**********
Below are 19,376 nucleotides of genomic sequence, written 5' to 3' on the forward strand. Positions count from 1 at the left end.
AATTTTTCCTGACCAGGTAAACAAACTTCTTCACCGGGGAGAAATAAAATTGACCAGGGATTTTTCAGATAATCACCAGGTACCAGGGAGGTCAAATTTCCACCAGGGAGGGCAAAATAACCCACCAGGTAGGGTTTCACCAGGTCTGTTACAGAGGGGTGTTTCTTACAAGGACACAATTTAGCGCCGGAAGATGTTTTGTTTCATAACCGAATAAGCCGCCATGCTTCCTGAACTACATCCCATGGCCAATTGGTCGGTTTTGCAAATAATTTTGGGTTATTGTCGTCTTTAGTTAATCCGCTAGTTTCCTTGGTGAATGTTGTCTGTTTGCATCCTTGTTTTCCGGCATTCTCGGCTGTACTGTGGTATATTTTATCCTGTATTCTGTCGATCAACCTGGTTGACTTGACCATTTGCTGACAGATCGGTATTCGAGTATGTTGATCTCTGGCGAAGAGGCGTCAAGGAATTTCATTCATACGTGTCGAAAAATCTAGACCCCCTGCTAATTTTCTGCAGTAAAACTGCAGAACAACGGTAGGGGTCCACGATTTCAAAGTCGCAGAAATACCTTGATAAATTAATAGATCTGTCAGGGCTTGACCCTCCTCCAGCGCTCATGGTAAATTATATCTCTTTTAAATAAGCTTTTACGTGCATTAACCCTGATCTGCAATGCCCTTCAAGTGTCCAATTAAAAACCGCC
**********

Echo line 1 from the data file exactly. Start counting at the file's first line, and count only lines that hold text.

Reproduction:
Below are 19,376 nucleotides of genomic sequence, written 5' to 3' on the forward strand. Positions count from 1 at the left end.